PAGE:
The End of the Affair (with Ownership of Books)

About once a year I read an article so significant that by the time I finish underlining, highlighting, circling and starring it, there is scarcely anything left to excerpt.  Such is the case with Tim Spalding’s The downward spiral of ownership and value published on the thingology blog of the website LibraryThing. Spalding is founder of the website.

He was prompted to write his piece in response to a posting about ownership in the age of e-books. “I’m sure that there are other possibilities,” his correspondent wrote, “but with the amelioration of ownership and comparable media prices, digital books will come down from their current position and this, in turn, will create new business models and new pricing models. Could publishers resist the downward pressure of ebook pricing by coming up with a business model which would result in increased sense of ownership and thus value to the consumer?”

Spalding is hard pressed to answer in the affirmative.  “The loss of ownership creates a downward spiral in value,” he writes, “and erodes the very notion of paying for books at all.

“We used to own our books,” he writes. “With most ebooks we own them in name, but effectively we lease them….The slide toward more and more attenuated concepts of ownership continues.” The spirit of open access infusing the Internet is eroding the tradition of book ownership, and new, access-based models will eventually achieve dominance.

“The process,” Spalding writes, “is gradual” because psychology and culture always lag behind technology. But a “tethered, metered and monitored product” is inevitable as “each step away from ownership makes the next step more acceptable. Once you realize your Kindle book is not fully yours, you’ll accept it being mostly not yours. Google Ebooks are a further step away from ownership.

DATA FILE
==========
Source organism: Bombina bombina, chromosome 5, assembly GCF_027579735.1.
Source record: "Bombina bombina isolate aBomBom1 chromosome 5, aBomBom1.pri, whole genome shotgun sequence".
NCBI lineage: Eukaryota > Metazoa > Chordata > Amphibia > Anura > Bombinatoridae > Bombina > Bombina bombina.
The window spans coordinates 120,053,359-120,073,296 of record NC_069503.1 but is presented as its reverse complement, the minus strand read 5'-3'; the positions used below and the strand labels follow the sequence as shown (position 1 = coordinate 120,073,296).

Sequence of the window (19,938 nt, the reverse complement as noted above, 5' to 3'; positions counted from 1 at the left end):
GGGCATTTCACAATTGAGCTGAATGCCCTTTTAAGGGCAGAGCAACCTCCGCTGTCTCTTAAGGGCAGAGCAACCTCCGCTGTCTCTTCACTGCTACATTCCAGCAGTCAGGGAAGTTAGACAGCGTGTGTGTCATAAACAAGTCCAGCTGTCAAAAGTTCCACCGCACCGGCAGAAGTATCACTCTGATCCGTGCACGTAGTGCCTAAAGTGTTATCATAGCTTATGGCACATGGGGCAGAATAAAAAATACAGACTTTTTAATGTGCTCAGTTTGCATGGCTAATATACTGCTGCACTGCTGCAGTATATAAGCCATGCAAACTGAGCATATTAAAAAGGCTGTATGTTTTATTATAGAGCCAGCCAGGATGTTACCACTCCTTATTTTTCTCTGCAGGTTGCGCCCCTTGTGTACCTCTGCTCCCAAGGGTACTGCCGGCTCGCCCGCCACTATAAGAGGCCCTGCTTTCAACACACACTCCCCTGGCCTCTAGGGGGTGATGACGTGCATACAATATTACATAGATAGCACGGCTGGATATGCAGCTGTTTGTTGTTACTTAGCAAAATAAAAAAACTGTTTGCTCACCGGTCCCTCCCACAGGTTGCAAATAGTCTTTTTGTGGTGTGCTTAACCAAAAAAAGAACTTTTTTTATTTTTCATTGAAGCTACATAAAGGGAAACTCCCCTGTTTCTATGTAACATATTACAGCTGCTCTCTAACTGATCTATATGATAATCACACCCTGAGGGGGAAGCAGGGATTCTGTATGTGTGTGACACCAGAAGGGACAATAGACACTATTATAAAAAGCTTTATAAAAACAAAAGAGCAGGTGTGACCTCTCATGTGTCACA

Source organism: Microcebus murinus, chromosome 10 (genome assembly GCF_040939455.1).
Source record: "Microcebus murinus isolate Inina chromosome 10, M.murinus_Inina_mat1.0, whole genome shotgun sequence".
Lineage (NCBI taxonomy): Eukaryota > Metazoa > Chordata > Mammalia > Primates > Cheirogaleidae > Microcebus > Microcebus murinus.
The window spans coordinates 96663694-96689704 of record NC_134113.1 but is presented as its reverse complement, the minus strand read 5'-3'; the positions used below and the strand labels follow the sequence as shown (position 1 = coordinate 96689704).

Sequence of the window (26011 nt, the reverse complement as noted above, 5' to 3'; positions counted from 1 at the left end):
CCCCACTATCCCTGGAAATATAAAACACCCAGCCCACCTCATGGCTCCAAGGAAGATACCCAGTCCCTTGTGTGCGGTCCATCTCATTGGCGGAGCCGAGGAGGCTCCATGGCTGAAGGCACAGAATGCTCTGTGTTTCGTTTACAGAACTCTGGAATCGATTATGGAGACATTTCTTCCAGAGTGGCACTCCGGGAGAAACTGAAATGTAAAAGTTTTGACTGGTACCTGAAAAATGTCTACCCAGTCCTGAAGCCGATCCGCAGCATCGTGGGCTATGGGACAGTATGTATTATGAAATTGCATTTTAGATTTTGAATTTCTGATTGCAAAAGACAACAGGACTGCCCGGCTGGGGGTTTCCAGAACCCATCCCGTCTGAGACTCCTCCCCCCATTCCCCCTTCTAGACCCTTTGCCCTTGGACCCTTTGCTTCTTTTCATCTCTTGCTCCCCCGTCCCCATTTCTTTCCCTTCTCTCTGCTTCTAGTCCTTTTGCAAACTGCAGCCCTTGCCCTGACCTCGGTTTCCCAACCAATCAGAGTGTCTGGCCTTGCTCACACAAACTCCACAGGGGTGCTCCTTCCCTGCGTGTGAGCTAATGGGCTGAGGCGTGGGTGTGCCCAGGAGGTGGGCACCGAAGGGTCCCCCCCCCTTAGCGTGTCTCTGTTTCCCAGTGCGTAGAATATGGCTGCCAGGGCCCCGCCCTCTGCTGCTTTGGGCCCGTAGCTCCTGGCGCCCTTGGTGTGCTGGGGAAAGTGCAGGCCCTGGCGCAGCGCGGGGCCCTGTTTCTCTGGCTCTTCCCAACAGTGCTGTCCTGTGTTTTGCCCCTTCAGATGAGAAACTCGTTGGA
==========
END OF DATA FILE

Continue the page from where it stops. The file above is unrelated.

“By itself, such changes might be culturally and economically neutral. Ownership of paper books wasn’t so much a consumer preference as a side effect of their physical nature, and law followed and solemnized that state of affairs. Maybe the faucet model will produce more readers, more reading, more good books, more paid authors, etc. Or maybe it will produce less. Who knows?

“The role of piracy. I think we know. And the trends are negative, for both readers and authors. Unfortunately, digitization and the faucet model tends to encourage a third option–piracy. Digitization makes it possible, but the faucet model encourages it. This happens in two ways.

“First, people who love autonomy and personal freedom rebel against metered and monitored access to reading. They don’t want inconvenient DRM, monstrous and opaque licenses, transfer limitations, constant access requirements or icky, opaque monitoring. These people will turn to piracy to avoid it. (Or at least that’s what they’ll say they’re doing.)

“Second, the more ownership is devalued, the less people care about the rights of the seller. When someone sells you something they made, or through a small number of simple intermediaries, it’s easy to see what’s wrong about cheating them. When authors’ work is reduced to a limitless soup, available through shiny digital spigots at cheap, but limited, rates, it’s hard to see where problem with piracy really lies, and easier to rationalize cheating authors.

As devalued ownership feeds piracy, rising piracy in turn devalues ownership. Anyone with an internet connection can rapidly assemble a ‘library’ of books it would have once taken years to build–so why bother building one?”

Well, I’m afraid I’ve come close to crossing the Fair Use boundary.  So do read the rest of this cogent article: The downward spiral of ownership and value. And if you’re still skeptical, read David Carnoy’s masterful article The Rise of the 99-Cent Kindle e-book.

Richard Curtis


3 Responses to The End of the Affair (with Ownership of Books)

  1. michael says:

    Is ownership important? How is my e-book sitting in my Kindle library that much different than the print book sitting in my local library? Is owning paper important if the content is easily available? Do we really own our books or do they own us?

    I turned to the Kindle when I discovered I was paying a hundred dollars a month to store books. I wanted to re-read “Maltese Falcon” but I could not find any of my three copies lost in a mountain of books. If I can not read it, do I own it or just possess it?

    I have experienced a case where Amazon discovered one of my e-books copyright was in doubt. They removed it from Amazon, my Amazon library, and refunded my money. They also let me decided to keep it on my Kindle or not. If I can decided to keep my e-book, isn’t that ownership?

  2. jap says:

    Are E-Reads books DRM’ed? Is your ebooks license first-sale-doctrine-alike? (can I resell an ebook I have bought from you?)

    A pirated copy is not restricted. Has it higher value than a sold one?

    Self-published writers are happy of selling at 99 cents. Soon they will be happy of selling at 9 cents. Why should I buy a $9.99 ebook?

  3. Alan says:

    Brilliant illustrations, Richard. I love the last one!

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